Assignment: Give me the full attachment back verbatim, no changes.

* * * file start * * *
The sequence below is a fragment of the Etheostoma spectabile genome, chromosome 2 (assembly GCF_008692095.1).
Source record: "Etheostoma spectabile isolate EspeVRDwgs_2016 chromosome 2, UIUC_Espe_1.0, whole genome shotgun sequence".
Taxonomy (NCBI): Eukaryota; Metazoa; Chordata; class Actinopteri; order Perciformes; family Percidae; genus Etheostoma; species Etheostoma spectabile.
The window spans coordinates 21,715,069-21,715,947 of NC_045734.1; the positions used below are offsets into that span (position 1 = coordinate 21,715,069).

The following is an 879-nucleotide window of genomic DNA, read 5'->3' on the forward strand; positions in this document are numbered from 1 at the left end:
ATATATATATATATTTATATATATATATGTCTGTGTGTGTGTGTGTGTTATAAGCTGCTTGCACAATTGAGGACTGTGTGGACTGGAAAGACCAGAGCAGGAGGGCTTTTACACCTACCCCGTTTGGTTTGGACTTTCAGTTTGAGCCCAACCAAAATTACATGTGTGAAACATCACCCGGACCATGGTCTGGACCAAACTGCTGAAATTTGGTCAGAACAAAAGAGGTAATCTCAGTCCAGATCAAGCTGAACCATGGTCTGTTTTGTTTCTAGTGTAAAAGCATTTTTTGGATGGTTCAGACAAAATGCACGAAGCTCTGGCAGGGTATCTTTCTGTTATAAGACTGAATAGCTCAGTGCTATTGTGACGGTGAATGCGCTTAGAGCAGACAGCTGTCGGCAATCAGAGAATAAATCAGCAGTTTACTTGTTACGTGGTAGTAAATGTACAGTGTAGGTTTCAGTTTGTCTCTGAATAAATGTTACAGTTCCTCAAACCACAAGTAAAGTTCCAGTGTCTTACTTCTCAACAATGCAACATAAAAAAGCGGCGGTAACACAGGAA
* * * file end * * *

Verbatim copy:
The sequence below is a fragment of the Etheostoma spectabile genome, chromosome 2 (assembly GCF_008692095.1).
Source record: "Etheostoma spectabile isolate EspeVRDwgs_2016 chromosome 2, UIUC_Espe_1.0, whole genome shotgun sequence".
Taxonomy (NCBI): Eukaryota; Metazoa; Chordata; class Actinopteri; order Perciformes; family Percidae; genus Etheostoma; species Etheostoma spectabile.
The window spans coordinates 21,715,069-21,715,947 of NC_045734.1; the positions used below are offsets into that span (position 1 = coordinate 21,715,069).

The following is an 879-nucleotide window of genomic DNA, read 5'->3' on the forward strand; positions in this document are numbered from 1 at the left end:
ATATATATATATATTTATATATATATATGTCTGTGTGTGTGTGTGTGTTATAAGCTGCTTGCACAATTGAGGACTGTGTGGACTGGAAAGACCAGAGCAGGAGGGCTTTTACACCTACCCCGTTTGGTTTGGACTTTCAGTTTGAGCCCAACCAAAATTACATGTGTGAAACATCACCCGGACCATGGTCTGGACCAAACTGCTGAAATTTGGTCAGAACAAAAGAGGTAATCTCAGTCCAGATCAAGCTGAACCATGGTCTGTTTTGTTTCTAGTGTAAAAGCATTTTTTGGATGGTTCAGACAAAATGCACGAAGCTCTGGCAGGGTATCTTTCTGTTATAAGACTGAATAGCTCAGTGCTATTGTGACGGTGAATGCGCTTAGAGCAGACAGCTGTCGGCAATCAGAGAATAAATCAGCAGTTTACTTGTTACGTGGTAGTAAATGTACAGTGTAGGTTTCAGTTTGTCTCTGAATAAATGTTACAGTTCCTCAAACCACAAGTAAAGTTCCAGTGTCTTACTTCTCAACAATGCAACATAAAAAAGCGGCGGTAACACAGGAA